Saturday, 25 January 2014

The Patriotic Alliance's by-election in Vredendal

In three days, the country will see if it is possible for a party barely two months old to win an election.
Granted, it’s a by-election in a place few people have heard of. But it’s a place where the message of the Patriotic Alliance (PA) has been heard daily by the mostly coloured population who live in the township of Vredendal Noord and the just more than 20 grape farms surrounding it.
The DA won the ward in 2011, but their councillor, Patrick Bok, walked over to the ANC, confident that he could take the people’s votes with him in a by-election. But at the beginning of January, he would have been distressed to see a stream of people in green T-shirts flooding the town. Suddenly, there were ever more locals in green. Particularly on the farms, the Patriotic Alliance has found the people very receptive to the promise of a party that could be a viable, strong alternative to the DA and the ANC. The PA’s campaign has been about constant visibility of canvassers, signing up hundreds of people as party members, handing out shirts, dishing out fliers, arranging competitions and braais, painting and fixing the houses of elderly women in the ward, offering a free legal service and following up with the freshly minted members about what they want to see changed in their ward. On Saturday, the plan was for 120 Cape Minstrels to parade through the town in support of the PA, something most people in the town have never seen.
In response, the ANC has attempted to discredit the party by instructing its canvassers to reference rumours in the media that the party is headed by gangsters, that its chairperson Jonas White was facing corruption charges from when he was still an ANC mayor, that if they vote for the Patriotic Alliance, their peaceful hamlet will be flooded with drugs and guns. It’s not a message many seem to find credible, although it has made some in the community doubt the green wave. But the PA goes back and puts its side. Only the vote tally will decide whose story was the most credible.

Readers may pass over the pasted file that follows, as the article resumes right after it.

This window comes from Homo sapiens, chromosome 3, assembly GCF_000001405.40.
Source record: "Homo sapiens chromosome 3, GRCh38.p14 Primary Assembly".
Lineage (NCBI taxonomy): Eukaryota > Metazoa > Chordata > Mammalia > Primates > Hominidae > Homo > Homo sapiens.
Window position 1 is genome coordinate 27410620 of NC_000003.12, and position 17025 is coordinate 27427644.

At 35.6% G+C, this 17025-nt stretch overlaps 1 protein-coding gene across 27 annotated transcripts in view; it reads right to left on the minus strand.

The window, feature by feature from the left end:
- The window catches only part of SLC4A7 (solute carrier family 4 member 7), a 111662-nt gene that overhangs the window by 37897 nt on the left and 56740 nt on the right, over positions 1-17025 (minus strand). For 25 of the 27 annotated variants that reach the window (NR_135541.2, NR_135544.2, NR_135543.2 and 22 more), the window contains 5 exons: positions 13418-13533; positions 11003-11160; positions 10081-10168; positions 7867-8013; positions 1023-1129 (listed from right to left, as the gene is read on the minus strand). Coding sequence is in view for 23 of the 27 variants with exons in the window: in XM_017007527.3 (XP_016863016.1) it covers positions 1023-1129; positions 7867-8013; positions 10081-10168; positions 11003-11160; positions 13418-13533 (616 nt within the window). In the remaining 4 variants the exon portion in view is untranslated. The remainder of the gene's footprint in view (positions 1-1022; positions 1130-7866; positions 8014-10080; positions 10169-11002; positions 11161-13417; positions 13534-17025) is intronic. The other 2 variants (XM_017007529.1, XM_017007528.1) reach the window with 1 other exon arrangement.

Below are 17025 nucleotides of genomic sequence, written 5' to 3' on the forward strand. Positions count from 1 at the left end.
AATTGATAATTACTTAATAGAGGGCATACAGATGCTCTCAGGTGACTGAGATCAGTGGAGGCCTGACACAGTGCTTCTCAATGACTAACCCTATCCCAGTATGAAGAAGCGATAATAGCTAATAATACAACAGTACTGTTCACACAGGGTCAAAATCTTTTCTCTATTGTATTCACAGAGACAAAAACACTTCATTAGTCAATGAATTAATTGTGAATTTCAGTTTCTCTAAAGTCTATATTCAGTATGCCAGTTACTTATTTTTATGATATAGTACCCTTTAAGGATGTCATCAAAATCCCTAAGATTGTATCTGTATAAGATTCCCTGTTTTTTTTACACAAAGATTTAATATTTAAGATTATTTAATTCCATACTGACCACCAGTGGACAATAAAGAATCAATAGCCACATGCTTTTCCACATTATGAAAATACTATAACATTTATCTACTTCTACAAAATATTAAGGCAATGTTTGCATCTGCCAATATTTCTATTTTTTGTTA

The Patriotic Alliance has no governance track record, but when you speak to people on the farms they’ll tell you that their circumstances have changed little over the last 20 years. In the township, many back yard dwellers will tell you they have been on the waiting list for a house for more than 15 years, yet they’ve seen people arriving from elsewhere to squat in the area, only to be placed in RDP houses within a year or even months. Whether it’s true or not is immaterial. What matters is the perception that the established parties have failed on many of the big issues.
In response, the ANC has ordered two ministers to the area in the past two weeks. Last weekend, it was Agriculture Minister Tina Joemat-Pettersson who, according to reports from those who were at her government meeting with farmworkers, spat fire and invective at the Patriotic Alliance. On Friday, it was Labour Minister Mildred Oliphant, again heading to the farms. The DA sent Cape Town Mayor Patricia de Lille on Tuesday and reports were that Premier Helen Zille herself would attend the party’s rally in the town on Saturday.
All this for a ward of a few thousand people in a little “dorpie” 300km from Cape Town up the West Coast. If the PA is not a threat, as both parties have repeatedly said, why then treat it as one?
For these parties, this by-election is about much more than just Vredendal. It’s about trying to break the green machine before it has a chance to get up to speed. Because particularly in the Western Cape, this town has proven that the Patriotic Alliance could become a headache and a hurdle to both of the big parties’ Western Cape ambitions: to the DA’s attempt to keep their slim majority in the province and the ANC’s quest to win it back.

PA by-election candidate Jackeline Gorden on the campaign trail in Vredendal

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